April 13, 20-

There are elements of the macabre in the book. As a child, he states, he dragged drowned bodies out of the seine. Disembodies arms would sail by, ‘reaching into the air, as if for help.’

Gabriela’s father lopped off his penis.

And so on.

April 14, 20

There is a focus on childhood, not only the narrator’s memories concerning his own, which dominate the book, but also in terms of what it means to be a child, what is, in other words, special about childhood as a state of being. Men, Tegui writes, don’t know how to hold on to the elegance they possessed as children. So perhaps one can understand, if not justify, the erotic interest in young girls in light of this.

April 15, 20-

Whereas in Maldoror the principle character appears to enjoy the violence and misery for its own sake, Tegui provides an interesting argument for his, or his character’s, interest in the macabre. At one point in the book the narrator states that he enjoys the news of disasters. He uses the example of the precariously balanced Tower of Pisa, and how he would check the paper each morning to see if it had fallen. He would, moreover, wonder how many fatalities there would be if it came down. Initially this seems gruesome, yet he explains that he enjoys this kind of thing because it provides a ‘moral serenity’, because he cannot bear the suspense. That is something different, of course. I have myself often hoped, wished for, something bad to happen, the worst to happen, because it would be a relief. Consider how you might feel if you suspect your partner is cheating on you. Isn’t finding concrete proof of their infidelity better than the suspense, the not knowing? Once again, one sees in Tegui’s work a strain of melancholy missing in most of the [mostly French, avant garde] books to which it is frequently compared.

April 16, 20-

I do not want to write about the anti-establishment, anti-conventional morality, anti-religious elements of the book. My brain stamps its feet, and refuses.

April 17, 20-

The best way to understand Tegui and his book is in relation to the word that he uses frequently in the text, and in his introduction. Voluptuous.

‘I write out of pure voluptuousness, I confess.’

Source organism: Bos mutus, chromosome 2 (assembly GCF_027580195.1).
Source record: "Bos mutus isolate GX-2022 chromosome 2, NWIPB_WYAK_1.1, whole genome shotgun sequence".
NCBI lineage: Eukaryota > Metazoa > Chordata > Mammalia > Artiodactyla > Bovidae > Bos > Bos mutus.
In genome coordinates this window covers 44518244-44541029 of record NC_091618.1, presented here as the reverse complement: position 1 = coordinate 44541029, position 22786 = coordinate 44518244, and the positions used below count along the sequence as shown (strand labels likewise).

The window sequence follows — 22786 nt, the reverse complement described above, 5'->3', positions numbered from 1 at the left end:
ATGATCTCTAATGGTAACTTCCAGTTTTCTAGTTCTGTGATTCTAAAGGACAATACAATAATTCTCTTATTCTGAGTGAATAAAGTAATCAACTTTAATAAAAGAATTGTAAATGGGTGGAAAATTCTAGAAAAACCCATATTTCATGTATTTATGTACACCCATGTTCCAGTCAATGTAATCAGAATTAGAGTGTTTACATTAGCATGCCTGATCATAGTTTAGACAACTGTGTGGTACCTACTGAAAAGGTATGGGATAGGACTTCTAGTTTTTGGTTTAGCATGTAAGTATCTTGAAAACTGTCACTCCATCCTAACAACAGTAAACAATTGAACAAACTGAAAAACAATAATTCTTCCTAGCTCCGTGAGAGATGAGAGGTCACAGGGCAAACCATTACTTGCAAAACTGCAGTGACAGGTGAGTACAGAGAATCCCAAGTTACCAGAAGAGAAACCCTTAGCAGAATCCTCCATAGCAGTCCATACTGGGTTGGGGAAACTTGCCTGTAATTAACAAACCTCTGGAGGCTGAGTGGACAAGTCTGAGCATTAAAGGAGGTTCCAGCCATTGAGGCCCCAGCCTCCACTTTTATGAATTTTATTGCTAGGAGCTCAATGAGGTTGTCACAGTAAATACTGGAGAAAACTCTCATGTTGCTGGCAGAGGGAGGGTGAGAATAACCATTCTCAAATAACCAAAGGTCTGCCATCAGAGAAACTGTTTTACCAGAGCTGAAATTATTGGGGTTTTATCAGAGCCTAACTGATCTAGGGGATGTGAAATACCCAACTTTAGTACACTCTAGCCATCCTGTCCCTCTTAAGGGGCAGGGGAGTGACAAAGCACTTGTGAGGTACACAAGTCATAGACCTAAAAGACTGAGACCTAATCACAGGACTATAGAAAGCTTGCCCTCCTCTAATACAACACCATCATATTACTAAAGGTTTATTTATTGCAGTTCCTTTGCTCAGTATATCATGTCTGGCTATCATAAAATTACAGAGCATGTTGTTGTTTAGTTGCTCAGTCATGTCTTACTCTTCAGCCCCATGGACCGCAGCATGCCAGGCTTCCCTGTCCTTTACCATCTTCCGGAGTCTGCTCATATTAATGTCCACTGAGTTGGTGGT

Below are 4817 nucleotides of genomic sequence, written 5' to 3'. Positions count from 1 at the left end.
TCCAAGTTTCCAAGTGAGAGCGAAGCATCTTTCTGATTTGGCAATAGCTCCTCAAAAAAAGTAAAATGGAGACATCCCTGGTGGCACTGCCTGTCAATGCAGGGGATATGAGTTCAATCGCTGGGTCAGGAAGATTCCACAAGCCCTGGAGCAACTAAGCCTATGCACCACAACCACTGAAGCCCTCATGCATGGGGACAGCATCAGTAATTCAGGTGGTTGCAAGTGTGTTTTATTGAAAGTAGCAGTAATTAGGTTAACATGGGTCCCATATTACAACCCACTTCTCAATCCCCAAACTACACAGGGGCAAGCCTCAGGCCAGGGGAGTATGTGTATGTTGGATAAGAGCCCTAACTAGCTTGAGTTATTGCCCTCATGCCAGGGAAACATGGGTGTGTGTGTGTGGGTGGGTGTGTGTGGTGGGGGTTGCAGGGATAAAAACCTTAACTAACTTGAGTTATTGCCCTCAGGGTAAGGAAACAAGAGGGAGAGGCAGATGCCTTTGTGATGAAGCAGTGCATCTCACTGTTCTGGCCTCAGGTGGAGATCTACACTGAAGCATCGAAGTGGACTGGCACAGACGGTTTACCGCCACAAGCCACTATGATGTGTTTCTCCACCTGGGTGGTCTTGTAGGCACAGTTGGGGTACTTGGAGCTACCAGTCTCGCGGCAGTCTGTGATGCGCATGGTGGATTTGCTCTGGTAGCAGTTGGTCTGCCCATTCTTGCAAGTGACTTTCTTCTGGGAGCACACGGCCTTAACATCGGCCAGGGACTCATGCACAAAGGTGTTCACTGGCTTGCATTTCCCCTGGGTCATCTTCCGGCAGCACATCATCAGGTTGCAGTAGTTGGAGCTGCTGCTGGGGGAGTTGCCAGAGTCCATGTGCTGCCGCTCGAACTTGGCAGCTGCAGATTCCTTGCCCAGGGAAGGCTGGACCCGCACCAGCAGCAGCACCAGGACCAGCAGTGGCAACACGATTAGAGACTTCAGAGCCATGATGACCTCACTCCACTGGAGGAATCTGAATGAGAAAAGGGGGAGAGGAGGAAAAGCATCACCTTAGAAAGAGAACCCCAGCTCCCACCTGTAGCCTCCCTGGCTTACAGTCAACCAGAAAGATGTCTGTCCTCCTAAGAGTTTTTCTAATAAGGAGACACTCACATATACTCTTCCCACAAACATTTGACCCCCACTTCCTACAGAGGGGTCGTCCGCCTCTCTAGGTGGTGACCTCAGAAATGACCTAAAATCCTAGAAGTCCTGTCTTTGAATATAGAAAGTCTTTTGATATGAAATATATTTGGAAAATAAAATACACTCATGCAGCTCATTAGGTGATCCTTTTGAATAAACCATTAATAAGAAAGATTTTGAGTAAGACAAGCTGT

Which, for me, means that he wrote for pleasure, to titillate himself. And this does come across in the text, especially in the rich and elegant sentences and fine imagery. Moreover, there is a devil-may-care attitude on display, an attitude of anything goes; there is a languid, laid-back approach to literature and its conventions. Plot? He shrugs. Character development? He shrugs. Something about sexy goats? Yeah, why not. Be a laugh, won’t it? 


One of the things that makes alien contact attractive is the possibility of interacting with a species more advanced than our own. Outside of films, whenever we think of aliens we tend to see them as superior beings, with great knowledge to impart, more sophisticated technology, etc. In the Strugatsky’s Roadside Picnic the Russian brothers cleverly played on this idea, with the visitors being completely disinterested in human beings, suggesting, you might argue, a kind of haughtiness in their attitude towards us. But what if it is not the case? What if contact was made and it turned out that we are actually the more advanced species? Looking around me, that strikes me as really quite a depressing thought.

In any case, this is the situation in Hard to be a God, only the alien planet is not simply primitive, relative to earth, but is essentially earth with the clock turned back thousands of years to the middle ages. Upon discovery of this planet human beings have taken to sending observers to live amongst the natives. The reason for this never seems particularly clear, but it is stressed to these people that their task is limited to observation, that they must not interfere or intervene, and they certainly should not reveal their purpose or real identity. Most of the agents find these rules easy enough to stick to, with the notable exception being Rumata [earth name Anton].